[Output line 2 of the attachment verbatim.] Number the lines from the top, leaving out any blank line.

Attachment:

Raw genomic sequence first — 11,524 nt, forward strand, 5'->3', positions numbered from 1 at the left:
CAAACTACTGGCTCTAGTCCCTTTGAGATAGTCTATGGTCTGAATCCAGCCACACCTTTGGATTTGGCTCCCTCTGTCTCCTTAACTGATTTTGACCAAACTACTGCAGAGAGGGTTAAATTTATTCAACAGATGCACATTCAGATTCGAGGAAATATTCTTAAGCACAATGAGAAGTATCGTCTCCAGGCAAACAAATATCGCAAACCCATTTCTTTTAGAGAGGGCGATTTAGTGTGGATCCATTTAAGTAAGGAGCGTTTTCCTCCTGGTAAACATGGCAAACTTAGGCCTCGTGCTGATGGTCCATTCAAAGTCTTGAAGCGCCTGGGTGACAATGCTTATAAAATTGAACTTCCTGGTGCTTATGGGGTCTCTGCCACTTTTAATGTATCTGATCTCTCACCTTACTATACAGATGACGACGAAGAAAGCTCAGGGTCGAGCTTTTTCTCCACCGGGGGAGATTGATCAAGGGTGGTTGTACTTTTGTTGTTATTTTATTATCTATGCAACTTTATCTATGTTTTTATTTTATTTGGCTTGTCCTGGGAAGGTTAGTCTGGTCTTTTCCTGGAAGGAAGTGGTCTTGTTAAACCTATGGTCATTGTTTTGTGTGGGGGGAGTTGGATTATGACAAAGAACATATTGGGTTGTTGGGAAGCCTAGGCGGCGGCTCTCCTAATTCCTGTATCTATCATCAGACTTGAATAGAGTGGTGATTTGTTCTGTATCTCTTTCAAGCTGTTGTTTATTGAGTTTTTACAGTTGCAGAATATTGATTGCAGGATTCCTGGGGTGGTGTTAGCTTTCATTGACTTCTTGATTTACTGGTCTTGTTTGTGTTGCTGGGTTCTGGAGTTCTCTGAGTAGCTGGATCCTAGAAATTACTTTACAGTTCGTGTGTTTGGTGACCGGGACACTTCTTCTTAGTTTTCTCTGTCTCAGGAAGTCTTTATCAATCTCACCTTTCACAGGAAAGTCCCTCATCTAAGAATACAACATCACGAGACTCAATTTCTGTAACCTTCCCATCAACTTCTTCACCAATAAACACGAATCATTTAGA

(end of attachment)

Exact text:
CAAACTACTGGCTCTAGTCCCTTTGAGATAGTCTATGGTCTGAATCCAGCCACACCTTTGGATTTGGCTCCCTCTGTCTCCTTAACTGATTTTGACCAAACTACTGCAGAGAGGGTTAAATTTATTCAACAGATGCACATTCAGATTCGAGGAAATATTCTTAAGCACAATGAGAAGTATCGTCTCCAGGCAAACAAATATCGCAAACCCATTTCTTTTAGAGAGGGCGATTTAGTGTGGATCCATTTAAGTAAGGAGCGTTTTCCTCCTGGTAAACATGGCAAACTTAGGCCTCGTGCTGATGGTCCATTCAAAGTCTTGAAGCGCCTGGGTGACAATGCTTATAAAATTGAACTTCCTGGTGCTTATGGGGTCTCTGCCACTTTTAATGTATCTGATCTCTCACCTTACTATACAGATGACGACGAAGAAAGCTCAGGGTCGAGCTTTTTCTCCACCGGGGGAGATTGATCAAGGGTGGTTGTACTTTTGTTGTTATTTTATTATCTATGCAACTTTATCTATGTTTTTATTTTATTTGGCTTGTCCTGGGAAGGTTAGTCTGGTCTTTTCCTGGAAGGAAGTGGTCTTGTTAAACCTATGGTCATTGTTTTGTGTGGGGGGAGTTGGATTATGACAAAGAACATATTGGGTTGTTGGGAAGCCTAGGCGGCGGCTCTCCTAATTCCTGTATCTATCATCAGACTTGAATAGAGTGGTGATTTGTTCTGTATCTCTTTCAAGCTGTTGTTTATTGAGTTTTTACAGTTGCAGAATATTGATTGCAGGATTCCTGGGGTGGTGTTAGCTTTCATTGACTTCTTGATTTACTGGTCTTGTTTGTGTTGCTGGGTTCTGGAGTTCTCTGAGTAGCTGGATCCTAGAAATTACTTTACAGTTCGTGTGTTTGGTGACCGGGACACTTCTTCTTAGTTTTCTCTGTCTCAGGAAGTCTTTATCAATCTCACCTTTCACAGGAAAGTCCCTCATCTAAGAATACAACATCACGAGACTCAATTTCTGTAACCTTCCCATCAACTTCTTCACCAATAAACACGAATCATTTAGA